Invisible Citizens of Pakistan: Minorities in Focus In 1947, Pakistan was created as an independent state where Muslims could live their lives according to the teachings of Islam. Given the mistreatment of Muslims in British India, the founding fathers of Pakistan wanted it to be a free state where everyone has equal rights (including the right to freedom of expression) and religion will be honoured and respected by all people.


However, the early years of Pakistan witnessed an unprecedented rise of attacks on minorities, which was made worse by successive Governments bringing in laws and measures which further restricted the freedoms of minorities in their own homeland.

The discrimination facing communities did not just come in the form of violence on the streets, but also through institutional and systematic discrimination in the law courts and in the police stations.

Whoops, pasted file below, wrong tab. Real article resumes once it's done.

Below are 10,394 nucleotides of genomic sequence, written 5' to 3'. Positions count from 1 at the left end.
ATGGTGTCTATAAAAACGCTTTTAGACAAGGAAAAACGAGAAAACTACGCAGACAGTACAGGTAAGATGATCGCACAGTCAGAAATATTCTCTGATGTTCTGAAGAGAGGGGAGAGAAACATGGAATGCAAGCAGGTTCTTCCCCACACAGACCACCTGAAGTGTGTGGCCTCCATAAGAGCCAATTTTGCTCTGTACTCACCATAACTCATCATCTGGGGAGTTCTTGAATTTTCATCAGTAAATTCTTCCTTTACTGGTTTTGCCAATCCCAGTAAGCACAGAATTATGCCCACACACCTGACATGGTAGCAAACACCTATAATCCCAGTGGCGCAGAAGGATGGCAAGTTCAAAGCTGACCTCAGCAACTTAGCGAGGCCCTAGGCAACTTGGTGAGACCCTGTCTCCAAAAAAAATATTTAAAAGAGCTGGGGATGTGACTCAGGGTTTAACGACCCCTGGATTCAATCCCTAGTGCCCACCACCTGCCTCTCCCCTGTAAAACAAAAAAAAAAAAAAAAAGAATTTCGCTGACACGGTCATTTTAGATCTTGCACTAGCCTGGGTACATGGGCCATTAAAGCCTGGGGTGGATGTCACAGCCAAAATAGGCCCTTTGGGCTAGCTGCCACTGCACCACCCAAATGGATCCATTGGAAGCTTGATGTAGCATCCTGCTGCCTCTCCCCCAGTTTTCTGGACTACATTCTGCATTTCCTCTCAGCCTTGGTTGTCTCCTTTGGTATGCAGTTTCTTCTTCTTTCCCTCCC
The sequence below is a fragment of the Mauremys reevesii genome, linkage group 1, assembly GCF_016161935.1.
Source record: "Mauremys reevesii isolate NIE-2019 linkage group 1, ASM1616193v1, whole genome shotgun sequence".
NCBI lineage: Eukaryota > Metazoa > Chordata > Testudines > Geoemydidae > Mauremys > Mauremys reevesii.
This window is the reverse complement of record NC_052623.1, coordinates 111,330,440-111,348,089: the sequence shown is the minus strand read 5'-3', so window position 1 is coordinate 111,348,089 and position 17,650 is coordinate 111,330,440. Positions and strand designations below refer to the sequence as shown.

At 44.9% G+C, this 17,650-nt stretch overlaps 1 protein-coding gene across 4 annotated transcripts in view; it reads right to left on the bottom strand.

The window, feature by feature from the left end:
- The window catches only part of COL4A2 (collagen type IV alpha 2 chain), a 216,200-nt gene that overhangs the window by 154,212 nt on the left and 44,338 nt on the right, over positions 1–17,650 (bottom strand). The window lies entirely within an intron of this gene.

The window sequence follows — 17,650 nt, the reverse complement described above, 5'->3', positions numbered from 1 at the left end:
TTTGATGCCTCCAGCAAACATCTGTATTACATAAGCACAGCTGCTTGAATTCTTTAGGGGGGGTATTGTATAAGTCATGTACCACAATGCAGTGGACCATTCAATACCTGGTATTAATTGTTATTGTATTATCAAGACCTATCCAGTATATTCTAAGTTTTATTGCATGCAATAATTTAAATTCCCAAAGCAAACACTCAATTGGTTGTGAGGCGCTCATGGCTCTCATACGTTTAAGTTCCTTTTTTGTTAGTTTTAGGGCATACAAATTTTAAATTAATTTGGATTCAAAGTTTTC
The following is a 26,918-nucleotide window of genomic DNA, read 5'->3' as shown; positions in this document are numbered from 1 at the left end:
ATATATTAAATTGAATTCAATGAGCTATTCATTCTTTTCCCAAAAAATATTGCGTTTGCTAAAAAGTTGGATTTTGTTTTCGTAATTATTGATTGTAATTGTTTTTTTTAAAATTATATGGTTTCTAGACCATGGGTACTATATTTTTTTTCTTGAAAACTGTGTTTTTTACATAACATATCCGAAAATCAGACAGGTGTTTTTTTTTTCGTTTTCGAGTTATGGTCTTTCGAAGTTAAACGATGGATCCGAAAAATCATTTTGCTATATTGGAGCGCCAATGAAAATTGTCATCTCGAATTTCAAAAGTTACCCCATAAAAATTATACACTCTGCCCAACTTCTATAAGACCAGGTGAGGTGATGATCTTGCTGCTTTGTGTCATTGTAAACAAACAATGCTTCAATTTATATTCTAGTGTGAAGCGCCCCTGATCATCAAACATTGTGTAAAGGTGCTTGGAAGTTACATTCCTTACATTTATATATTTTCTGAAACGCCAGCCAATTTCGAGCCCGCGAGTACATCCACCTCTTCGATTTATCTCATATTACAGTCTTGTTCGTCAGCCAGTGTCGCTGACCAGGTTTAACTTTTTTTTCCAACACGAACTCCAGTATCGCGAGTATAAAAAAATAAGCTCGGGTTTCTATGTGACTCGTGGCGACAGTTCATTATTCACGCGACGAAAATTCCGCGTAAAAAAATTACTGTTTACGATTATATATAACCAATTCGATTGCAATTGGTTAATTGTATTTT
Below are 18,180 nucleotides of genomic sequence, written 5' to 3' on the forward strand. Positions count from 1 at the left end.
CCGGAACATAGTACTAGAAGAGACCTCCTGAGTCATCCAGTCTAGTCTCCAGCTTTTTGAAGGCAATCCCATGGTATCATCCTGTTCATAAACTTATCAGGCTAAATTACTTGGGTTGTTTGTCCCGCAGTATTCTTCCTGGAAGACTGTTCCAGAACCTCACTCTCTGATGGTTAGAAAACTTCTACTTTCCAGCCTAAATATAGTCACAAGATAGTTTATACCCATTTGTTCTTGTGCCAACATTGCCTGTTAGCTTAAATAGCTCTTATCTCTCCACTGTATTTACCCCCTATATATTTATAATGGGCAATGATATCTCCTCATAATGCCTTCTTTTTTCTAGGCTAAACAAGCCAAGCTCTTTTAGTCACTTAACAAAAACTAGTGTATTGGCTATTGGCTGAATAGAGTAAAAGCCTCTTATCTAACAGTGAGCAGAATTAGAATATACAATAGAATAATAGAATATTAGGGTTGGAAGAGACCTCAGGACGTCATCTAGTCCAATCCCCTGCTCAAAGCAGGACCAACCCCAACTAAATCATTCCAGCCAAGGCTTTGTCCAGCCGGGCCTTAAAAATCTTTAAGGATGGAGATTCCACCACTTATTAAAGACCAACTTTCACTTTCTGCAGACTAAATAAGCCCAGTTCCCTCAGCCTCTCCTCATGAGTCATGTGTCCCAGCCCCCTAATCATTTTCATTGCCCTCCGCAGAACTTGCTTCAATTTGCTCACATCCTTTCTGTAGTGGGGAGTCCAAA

As a result, the number of minorities began to diminish day by day. Today the percentage of minorities is roughly 5% of Pakistan’s soaring 180,000 million population. This is a reduction of around 20% since partition.

In this report Invisible Citizens of Pakistan: Minorities in Focus, Global Minorities Alliance has documented the persecution facing minority groups in Pakistan – both historically and currently – and makes recommendations for the future.

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